As a retired parent educator, I am deeply concerned about the mental well-being of children who will innately sense that they weren’t wanted but their mother was legally forced to birth them. Especially in cases of rape, incest, being a teenager, or other stressful circumstances that led to their pregnancy, I worry about the emotional capacity of a mother to adequately nurture these babies throughout their life.

A right to life is more than legally protecting the unborn, it is also supporting and funding legislative policies to protect life across the lifespan after these babies are born.

Susie Leonard Weller

Liberty Lake

Chris Jordan

As a Court Appointed Special Advocate for the past six years I have worked with Chris Jordan in his role as assistant attorney general in the Spokane Juvenile Court System. My role as a CASA is done as a volunteer and I strive to keep abused and neglected children safe, monitoring their home situation and striving to reunify the children with their families. I found Chris to share these goals for the children we represented, an exemplary advocate for children. The CASA is the “voice of the child” and speaks for what is in the best interest of the child. Chris consistently respected my role as a CASA, being a true example of a “team player” and one who comes to the table with a commitment to serve those that he represents.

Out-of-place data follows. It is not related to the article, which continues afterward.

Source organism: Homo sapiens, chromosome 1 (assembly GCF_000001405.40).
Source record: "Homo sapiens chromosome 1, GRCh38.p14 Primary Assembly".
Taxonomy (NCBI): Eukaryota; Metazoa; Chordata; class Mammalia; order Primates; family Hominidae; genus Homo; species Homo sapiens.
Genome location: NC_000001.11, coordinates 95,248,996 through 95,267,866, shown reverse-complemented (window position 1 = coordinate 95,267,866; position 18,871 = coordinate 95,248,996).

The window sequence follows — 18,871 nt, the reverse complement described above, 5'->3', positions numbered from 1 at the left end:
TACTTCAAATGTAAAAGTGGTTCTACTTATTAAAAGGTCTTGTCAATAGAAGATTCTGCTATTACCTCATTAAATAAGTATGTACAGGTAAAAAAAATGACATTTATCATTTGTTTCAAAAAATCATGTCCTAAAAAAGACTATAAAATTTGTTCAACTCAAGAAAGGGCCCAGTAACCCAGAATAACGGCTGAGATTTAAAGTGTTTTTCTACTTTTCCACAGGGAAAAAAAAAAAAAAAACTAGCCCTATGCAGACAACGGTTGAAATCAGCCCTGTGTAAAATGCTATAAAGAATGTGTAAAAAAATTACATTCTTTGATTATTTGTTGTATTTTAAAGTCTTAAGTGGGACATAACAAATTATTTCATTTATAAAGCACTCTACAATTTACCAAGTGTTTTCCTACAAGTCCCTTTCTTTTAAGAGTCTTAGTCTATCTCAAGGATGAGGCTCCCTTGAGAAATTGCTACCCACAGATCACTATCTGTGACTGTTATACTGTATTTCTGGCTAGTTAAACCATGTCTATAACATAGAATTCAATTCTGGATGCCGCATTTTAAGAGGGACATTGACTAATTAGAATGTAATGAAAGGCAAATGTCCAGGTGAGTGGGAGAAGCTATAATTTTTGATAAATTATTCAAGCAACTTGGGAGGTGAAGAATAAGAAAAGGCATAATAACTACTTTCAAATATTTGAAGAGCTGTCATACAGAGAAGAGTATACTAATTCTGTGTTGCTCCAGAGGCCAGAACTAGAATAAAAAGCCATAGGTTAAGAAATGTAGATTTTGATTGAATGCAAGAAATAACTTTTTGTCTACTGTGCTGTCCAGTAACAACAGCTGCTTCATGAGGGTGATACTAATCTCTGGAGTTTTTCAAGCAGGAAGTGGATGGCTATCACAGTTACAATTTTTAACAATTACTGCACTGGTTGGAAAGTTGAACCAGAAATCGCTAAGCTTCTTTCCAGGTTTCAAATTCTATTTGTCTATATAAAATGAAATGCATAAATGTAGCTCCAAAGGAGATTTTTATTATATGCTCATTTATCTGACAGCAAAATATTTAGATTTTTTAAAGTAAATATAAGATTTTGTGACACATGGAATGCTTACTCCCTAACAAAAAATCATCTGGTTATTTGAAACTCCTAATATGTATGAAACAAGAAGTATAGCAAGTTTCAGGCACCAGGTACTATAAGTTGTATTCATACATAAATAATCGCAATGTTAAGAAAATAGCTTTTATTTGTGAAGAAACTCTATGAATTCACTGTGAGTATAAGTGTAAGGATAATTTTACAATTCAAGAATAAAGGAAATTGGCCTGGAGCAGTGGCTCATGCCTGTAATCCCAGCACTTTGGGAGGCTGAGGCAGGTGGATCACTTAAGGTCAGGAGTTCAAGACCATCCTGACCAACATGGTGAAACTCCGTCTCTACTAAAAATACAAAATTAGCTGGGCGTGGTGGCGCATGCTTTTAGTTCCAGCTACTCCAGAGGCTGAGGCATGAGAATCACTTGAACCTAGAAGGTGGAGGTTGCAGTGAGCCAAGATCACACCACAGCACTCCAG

I observed Chris to be intelligent, hard-working, and dedicated. He was very even-tempered even in the face of adversity, yet a determined, steadfast, and assertive proponent for the best interest of children. His compassion and empathy for children and parents showed him to be a true advocate for those in need.

In my experience, I have no doubt that if elected, Chris will bring his compassion, intelligence, work ethic, empathy, commitment, even temperament and advocacy for all to his role as County Commissioner District 1. To learn more about Chris consider this resource, and click on “Chris’ Story.”

Ellen Peller


Two questions

In response to Mr. Jerry Sletvold’s letter to the editor titled “We face a bleak future” (June 24), in which he castigates the current U.S. President as being “inept” in handling inflation and the current shortages of goods, I have two questions. First, since inflation and spot shortages are global issues currently affecting nearly all nations, worldwide, can we assume as Mr. Sletvold obviously does, that the leaders of all the countries currently experiencing these problems are also “inept?” Would Mr. Sletvold agree that the more than $10 that Finnish consumers pay for a gallon of gasoline is the result of “ineptness” by the Finnish government? Second, what solutions have we heard to solving the problems cited by Mr. Sletvold from the other major political party in the U.S.? You know, the one currently without a formal policy platform.

Curious minds would like to know.

Phillip Brown